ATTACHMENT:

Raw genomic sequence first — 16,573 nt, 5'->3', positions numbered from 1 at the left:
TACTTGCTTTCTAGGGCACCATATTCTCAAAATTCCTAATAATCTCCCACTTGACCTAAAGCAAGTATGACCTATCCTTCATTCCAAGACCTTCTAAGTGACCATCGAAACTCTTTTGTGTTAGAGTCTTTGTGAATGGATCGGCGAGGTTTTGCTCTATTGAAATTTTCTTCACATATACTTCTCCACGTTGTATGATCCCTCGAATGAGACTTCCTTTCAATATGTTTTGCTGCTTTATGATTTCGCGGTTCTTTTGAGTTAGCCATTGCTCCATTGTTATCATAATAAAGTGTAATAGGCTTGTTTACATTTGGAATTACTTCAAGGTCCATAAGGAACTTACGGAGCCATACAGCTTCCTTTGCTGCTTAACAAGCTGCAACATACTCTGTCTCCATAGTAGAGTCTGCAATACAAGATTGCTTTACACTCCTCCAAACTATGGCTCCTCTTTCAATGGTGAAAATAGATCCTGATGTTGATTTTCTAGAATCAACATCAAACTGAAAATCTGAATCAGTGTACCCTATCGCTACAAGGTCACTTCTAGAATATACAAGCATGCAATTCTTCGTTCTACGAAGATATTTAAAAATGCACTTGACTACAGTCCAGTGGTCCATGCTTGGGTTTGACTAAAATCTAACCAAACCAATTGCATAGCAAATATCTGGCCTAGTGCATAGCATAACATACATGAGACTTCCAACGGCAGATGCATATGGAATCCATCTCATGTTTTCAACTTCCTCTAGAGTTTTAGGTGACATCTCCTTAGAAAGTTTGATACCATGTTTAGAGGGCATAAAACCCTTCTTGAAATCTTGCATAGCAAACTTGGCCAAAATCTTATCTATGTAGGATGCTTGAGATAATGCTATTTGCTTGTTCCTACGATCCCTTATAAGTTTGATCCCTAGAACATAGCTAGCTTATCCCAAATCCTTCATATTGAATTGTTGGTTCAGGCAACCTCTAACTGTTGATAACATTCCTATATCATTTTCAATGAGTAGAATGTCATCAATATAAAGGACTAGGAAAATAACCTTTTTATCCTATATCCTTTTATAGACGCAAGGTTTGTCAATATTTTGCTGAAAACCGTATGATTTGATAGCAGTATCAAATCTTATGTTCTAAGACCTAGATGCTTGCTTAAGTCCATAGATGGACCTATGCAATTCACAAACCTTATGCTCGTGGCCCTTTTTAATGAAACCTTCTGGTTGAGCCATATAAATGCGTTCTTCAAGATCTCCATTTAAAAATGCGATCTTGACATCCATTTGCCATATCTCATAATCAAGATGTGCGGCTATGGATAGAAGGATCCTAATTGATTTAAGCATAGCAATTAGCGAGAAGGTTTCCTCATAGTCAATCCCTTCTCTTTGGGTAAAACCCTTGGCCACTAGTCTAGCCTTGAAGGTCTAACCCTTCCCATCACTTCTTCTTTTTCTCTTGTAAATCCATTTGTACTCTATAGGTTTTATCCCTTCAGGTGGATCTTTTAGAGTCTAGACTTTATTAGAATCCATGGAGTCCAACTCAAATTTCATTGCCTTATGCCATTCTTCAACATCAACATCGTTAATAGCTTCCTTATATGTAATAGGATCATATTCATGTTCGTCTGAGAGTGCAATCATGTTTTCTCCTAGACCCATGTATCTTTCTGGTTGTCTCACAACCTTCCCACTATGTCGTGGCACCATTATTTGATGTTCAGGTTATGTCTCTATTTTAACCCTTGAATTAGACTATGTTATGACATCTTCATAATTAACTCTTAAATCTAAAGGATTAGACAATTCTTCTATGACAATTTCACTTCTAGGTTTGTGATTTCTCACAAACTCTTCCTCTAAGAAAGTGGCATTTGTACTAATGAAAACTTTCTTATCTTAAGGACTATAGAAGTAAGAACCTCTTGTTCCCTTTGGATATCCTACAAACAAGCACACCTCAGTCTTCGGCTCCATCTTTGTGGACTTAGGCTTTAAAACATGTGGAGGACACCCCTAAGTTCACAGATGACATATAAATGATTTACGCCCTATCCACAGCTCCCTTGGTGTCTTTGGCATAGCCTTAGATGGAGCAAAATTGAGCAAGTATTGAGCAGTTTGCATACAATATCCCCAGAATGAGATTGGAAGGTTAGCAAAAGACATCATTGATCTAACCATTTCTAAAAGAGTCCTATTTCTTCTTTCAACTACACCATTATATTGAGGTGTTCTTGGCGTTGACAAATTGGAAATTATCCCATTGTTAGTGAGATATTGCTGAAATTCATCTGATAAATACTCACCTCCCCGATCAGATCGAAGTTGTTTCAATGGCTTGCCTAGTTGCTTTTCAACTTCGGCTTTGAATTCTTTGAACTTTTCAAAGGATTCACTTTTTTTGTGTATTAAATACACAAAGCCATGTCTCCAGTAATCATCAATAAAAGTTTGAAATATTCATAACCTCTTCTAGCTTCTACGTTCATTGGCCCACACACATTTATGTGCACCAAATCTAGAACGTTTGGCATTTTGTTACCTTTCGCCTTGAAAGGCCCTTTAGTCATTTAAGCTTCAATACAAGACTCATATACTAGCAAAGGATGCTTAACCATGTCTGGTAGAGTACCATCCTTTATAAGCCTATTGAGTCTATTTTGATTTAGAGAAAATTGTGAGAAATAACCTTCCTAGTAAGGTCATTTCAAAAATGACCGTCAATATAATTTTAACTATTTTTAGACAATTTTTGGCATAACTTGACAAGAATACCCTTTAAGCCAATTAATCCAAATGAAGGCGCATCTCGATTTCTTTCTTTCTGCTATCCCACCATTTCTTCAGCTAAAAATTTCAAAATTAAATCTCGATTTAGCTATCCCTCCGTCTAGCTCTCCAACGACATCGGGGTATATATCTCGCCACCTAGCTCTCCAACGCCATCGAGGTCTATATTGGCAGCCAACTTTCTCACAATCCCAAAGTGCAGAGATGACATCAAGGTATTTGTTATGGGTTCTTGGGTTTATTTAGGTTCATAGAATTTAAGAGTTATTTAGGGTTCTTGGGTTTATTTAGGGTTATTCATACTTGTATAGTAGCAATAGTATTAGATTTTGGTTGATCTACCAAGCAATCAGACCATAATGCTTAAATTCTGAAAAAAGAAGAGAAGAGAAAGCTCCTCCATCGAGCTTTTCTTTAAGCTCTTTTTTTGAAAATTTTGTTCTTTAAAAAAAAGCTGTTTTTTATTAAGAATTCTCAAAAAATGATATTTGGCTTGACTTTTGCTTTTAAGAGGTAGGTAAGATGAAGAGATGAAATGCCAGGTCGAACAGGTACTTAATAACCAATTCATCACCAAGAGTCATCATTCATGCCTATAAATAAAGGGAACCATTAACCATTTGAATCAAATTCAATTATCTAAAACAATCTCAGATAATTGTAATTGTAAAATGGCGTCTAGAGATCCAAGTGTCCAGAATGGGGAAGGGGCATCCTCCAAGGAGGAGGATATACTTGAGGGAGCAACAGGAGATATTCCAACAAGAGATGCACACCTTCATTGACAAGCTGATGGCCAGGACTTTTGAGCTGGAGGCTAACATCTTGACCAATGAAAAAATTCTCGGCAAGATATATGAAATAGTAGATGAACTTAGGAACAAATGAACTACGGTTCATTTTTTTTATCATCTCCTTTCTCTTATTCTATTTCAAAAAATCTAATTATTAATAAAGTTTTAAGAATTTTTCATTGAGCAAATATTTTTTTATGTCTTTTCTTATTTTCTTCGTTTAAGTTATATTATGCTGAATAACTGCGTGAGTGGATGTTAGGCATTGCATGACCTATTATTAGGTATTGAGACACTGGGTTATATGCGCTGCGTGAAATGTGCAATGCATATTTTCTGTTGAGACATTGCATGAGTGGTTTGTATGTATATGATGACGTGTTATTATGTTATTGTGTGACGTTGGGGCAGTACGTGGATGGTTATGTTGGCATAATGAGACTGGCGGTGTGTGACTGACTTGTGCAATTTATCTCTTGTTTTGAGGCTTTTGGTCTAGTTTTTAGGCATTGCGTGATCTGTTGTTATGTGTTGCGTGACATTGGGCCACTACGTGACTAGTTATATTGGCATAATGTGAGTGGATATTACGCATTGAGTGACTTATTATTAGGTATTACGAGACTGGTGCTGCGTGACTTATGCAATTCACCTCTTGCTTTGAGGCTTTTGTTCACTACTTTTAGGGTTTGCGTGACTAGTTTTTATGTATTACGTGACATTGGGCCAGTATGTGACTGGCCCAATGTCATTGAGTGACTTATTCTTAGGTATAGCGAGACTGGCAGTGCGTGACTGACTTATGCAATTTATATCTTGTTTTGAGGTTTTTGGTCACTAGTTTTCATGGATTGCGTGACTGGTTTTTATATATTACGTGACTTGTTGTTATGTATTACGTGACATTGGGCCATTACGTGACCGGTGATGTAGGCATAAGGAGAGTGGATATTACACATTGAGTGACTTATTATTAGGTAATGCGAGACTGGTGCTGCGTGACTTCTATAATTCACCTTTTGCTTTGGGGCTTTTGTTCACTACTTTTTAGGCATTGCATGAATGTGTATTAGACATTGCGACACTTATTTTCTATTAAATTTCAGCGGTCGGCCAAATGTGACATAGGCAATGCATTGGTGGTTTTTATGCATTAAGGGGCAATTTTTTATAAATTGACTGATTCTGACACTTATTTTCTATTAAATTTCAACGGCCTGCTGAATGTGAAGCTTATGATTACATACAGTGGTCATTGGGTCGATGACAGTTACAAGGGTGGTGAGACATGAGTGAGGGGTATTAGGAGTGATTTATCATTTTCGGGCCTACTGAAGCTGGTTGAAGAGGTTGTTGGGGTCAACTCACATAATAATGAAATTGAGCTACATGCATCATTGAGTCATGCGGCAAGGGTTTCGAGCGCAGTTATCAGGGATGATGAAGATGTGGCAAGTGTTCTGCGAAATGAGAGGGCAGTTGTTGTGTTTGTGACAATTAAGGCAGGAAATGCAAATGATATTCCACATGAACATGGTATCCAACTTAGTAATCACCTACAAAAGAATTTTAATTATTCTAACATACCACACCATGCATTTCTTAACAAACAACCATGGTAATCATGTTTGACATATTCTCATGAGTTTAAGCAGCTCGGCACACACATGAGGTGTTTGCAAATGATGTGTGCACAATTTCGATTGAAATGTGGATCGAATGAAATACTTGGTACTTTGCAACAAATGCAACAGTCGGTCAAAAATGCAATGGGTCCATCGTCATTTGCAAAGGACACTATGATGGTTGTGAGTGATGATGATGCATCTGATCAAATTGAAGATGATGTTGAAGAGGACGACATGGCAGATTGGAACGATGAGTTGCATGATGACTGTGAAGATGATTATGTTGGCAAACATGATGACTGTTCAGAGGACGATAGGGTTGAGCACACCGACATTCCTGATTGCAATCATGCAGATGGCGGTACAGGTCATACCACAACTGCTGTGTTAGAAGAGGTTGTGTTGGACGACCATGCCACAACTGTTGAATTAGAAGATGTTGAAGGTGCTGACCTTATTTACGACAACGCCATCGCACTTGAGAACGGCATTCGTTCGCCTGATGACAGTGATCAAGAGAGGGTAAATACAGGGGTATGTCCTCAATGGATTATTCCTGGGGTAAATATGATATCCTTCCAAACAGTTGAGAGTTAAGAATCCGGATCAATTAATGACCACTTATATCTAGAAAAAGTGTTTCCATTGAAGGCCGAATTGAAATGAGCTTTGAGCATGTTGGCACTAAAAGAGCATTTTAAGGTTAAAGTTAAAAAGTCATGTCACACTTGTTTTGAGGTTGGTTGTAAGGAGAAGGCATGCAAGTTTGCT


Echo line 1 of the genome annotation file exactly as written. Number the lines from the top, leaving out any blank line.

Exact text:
Raw genomic sequence first — 16,573 nt, 5'->3', positions numbered from 1 at the left: